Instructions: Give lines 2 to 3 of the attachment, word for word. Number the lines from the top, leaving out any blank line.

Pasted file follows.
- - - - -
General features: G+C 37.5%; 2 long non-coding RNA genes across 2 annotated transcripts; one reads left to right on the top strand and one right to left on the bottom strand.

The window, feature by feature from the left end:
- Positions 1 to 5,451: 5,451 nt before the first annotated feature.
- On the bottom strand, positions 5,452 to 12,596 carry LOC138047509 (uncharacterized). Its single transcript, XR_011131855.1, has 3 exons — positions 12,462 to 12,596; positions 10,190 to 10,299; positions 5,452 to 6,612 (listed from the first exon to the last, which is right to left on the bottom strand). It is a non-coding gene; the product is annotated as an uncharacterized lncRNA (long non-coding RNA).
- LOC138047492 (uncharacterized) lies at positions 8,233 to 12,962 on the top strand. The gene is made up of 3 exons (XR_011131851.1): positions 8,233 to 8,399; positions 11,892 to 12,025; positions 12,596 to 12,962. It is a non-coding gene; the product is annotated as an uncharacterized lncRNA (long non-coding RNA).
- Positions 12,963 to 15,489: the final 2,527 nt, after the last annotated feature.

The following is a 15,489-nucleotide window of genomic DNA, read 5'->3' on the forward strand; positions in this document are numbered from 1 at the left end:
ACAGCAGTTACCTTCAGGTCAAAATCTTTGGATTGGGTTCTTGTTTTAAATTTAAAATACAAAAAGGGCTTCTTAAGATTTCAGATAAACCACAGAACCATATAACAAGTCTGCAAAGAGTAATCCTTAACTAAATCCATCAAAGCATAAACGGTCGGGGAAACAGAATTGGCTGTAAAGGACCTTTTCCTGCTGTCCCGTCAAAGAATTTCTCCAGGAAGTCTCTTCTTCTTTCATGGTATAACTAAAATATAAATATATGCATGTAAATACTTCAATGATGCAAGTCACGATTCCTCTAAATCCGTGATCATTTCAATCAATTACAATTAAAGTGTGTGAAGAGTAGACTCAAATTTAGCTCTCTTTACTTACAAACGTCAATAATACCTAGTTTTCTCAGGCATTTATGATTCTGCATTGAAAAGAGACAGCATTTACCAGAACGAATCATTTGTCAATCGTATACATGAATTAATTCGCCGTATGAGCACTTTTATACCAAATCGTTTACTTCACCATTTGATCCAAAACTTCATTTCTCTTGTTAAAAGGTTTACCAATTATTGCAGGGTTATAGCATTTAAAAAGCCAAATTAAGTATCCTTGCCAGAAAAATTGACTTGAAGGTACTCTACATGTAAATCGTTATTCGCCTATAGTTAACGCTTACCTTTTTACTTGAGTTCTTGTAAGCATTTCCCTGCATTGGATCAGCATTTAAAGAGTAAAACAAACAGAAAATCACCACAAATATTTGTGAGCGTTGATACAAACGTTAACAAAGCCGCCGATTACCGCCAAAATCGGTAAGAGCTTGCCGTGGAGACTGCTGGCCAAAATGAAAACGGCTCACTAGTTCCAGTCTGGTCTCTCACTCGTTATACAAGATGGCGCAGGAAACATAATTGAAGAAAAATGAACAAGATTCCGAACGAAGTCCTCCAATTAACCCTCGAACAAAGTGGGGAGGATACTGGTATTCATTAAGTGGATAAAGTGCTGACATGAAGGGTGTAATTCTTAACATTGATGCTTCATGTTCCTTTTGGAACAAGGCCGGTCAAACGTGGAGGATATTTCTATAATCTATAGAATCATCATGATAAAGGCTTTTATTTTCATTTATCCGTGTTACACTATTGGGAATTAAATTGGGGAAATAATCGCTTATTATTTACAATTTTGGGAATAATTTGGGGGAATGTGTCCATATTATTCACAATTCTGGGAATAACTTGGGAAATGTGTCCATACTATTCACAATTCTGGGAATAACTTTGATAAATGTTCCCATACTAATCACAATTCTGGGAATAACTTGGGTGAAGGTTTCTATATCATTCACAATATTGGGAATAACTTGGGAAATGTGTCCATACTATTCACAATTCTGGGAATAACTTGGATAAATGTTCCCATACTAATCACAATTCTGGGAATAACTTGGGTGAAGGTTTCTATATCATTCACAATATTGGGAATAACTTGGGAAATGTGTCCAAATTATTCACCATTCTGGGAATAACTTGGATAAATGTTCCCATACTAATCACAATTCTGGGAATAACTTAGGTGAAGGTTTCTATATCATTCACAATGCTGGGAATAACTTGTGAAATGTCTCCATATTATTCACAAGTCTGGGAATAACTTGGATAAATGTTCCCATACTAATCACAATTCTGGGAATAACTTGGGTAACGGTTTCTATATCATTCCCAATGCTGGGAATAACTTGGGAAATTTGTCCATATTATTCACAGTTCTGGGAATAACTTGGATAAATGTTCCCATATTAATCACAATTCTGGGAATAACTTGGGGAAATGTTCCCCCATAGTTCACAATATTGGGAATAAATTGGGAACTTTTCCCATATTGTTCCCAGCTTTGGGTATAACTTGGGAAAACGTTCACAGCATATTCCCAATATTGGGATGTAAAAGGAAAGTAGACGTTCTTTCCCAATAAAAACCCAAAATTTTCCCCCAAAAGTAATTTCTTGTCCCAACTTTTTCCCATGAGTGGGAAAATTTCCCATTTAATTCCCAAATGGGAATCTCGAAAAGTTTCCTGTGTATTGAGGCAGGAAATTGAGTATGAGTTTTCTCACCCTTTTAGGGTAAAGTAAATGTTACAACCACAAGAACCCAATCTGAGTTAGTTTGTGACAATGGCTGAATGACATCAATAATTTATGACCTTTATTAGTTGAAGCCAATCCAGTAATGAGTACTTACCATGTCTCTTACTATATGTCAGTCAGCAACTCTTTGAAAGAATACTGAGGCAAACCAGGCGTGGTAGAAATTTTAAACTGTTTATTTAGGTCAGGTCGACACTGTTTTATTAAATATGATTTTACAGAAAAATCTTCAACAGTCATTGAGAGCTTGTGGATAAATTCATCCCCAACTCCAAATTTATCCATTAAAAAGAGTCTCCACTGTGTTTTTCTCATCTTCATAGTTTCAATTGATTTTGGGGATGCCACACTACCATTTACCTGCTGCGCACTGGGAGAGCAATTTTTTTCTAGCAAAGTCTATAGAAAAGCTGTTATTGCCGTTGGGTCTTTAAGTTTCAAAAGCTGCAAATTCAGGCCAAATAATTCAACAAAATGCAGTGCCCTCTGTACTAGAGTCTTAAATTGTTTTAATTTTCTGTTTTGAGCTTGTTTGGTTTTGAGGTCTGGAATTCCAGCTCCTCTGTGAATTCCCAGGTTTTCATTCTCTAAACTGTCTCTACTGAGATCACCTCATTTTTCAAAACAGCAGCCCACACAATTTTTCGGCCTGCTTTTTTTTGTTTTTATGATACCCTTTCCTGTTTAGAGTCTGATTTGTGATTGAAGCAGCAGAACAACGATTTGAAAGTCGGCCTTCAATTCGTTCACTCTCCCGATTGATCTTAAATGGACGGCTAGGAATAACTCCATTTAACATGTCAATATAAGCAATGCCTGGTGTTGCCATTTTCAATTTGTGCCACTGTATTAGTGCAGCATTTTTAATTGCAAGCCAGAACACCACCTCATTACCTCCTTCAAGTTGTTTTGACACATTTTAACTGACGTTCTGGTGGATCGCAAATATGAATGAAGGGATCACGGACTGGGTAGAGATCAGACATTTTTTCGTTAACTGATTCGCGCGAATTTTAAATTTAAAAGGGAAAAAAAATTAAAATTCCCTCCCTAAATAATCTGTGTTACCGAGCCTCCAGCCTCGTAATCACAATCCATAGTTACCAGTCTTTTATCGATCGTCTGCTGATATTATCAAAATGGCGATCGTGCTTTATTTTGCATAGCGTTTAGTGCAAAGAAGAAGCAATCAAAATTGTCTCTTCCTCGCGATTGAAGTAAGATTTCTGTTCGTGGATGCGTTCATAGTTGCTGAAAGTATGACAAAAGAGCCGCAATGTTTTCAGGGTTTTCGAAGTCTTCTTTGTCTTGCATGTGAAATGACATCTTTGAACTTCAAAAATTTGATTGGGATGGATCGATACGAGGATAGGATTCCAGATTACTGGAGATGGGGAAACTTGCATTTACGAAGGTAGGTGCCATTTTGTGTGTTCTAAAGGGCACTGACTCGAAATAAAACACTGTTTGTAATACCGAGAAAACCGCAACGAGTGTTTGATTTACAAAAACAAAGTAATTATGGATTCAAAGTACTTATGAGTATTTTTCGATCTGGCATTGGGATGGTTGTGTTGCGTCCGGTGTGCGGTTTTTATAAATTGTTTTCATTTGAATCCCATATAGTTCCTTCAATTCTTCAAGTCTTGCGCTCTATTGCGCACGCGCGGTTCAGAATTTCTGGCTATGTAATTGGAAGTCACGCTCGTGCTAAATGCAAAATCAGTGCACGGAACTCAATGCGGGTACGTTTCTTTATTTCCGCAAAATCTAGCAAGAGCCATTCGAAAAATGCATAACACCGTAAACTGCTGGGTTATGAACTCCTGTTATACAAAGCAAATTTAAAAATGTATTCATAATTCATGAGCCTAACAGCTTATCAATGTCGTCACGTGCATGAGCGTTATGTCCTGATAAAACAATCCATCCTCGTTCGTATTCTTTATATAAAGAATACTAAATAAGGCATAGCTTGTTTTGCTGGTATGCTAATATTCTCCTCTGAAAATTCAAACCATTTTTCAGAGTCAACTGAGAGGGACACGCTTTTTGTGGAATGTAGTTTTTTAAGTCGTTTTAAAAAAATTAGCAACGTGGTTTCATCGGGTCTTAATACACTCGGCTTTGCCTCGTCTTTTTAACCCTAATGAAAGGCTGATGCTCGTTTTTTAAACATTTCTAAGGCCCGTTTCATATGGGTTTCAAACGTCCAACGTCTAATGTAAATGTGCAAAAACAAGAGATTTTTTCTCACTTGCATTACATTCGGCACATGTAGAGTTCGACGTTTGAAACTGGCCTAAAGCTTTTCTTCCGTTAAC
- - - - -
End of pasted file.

The window, feature by feature from the left end:
- Positions 1 to 5,451: 5,451 nt before the first annotated feature.